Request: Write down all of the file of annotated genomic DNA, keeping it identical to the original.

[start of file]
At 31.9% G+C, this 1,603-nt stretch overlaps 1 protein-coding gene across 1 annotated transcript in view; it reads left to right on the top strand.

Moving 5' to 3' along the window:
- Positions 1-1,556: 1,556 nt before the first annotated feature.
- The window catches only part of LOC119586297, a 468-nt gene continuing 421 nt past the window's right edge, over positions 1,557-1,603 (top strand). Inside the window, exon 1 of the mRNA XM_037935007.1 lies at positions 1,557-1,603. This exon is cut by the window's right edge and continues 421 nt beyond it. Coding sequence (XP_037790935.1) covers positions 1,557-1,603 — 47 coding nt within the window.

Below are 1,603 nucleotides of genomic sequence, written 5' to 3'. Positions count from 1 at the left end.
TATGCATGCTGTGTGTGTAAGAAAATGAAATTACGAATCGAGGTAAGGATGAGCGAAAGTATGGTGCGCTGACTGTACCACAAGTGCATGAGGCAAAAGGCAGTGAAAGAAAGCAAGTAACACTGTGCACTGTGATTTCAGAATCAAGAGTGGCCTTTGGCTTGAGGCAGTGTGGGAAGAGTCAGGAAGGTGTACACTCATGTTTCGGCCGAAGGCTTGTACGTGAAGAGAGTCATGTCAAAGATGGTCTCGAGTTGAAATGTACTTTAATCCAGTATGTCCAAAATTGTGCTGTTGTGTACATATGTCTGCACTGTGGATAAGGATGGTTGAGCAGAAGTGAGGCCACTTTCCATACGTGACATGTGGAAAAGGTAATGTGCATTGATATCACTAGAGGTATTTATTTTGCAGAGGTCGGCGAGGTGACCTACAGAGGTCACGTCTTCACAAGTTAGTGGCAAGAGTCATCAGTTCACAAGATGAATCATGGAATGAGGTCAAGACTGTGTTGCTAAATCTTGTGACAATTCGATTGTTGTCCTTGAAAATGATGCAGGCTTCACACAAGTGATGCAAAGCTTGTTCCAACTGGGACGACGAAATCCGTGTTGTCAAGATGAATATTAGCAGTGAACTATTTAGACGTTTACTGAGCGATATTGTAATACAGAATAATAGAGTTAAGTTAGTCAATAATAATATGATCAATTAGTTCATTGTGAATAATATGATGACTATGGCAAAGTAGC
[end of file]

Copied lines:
At 31.9% G+C, this 1,603-nt stretch overlaps 1 protein-coding gene across 1 annotated transcript in view; it reads left to right on the top strand.

Moving 5' to 3' along the window:
- Positions 1-1,556: 1,556 nt before the first annotated feature.
- The window catches only part of LOC119586297, a 468-nt gene continuing 421 nt past the window's right edge, over positions 1,557-1,603 (top strand). Inside the window, exon 1 of the mRNA XM_037935007.1 lies at positions 1,557-1,603. This exon is cut by the window's right edge and continues 421 nt beyond it. Coding sequence (XP_037790935.1) covers positions 1,557-1,603 — 47 coding nt within the window.

Below are 1,603 nucleotides of genomic sequence, written 5' to 3'. Positions count from 1 at the left end.
TATGCATGCTGTGTGTGTAAGAAAATGAAATTACGAATCGAGGTAAGGATGAGCGAAAGTATGGTGCGCTGACTGTACCACAAGTGCATGAGGCAAAAGGCAGTGAAAGAAAGCAAGTAACACTGTGCACTGTGATTTCAGAATCAAGAGTGGCCTTTGGCTTGAGGCAGTGTGGGAAGAGTCAGGAAGGTGTACACTCATGTTTCGGCCGAAGGCTTGTACGTGAAGAGAGTCATGTCAAAGATGGTCTCGAGTTGAAATGTACTTTAATCCAGTATGTCCAAAATTGTGCTGTTGTGTACATATGTCTGCACTGTGGATAAGGATGGTTGAGCAGAAGTGAGGCCACTTTCCATACGTGACATGTGGAAAAGGTAATGTGCATTGATATCACTAGAGGTATTTATTTTGCAGAGGTCGGCGAGGTGACCTACAGAGGTCACGTCTTCACAAGTTAGTGGCAAGAGTCATCAGTTCACAAGATGAATCATGGAATGAGGTCAAGACTGTGTTGCTAAATCTTGTGACAATTCGATTGTTGTCCTTGAAAATGATGCAGGCTTCACACAAGTGATGCAAAGCTTGTTCCAACTGGGACGACGAAATCCGTGTTGTCAAGATGAATATTAGCAGTGAACTATTTAGACGTTTACTGAGCGATATTGTAATACAGAATAATAGAGTTAAGTTAGTCAATAATAATATGATCAATTAGTTCATTGTGAATAATATGATGACTATGGCAAAGTAGC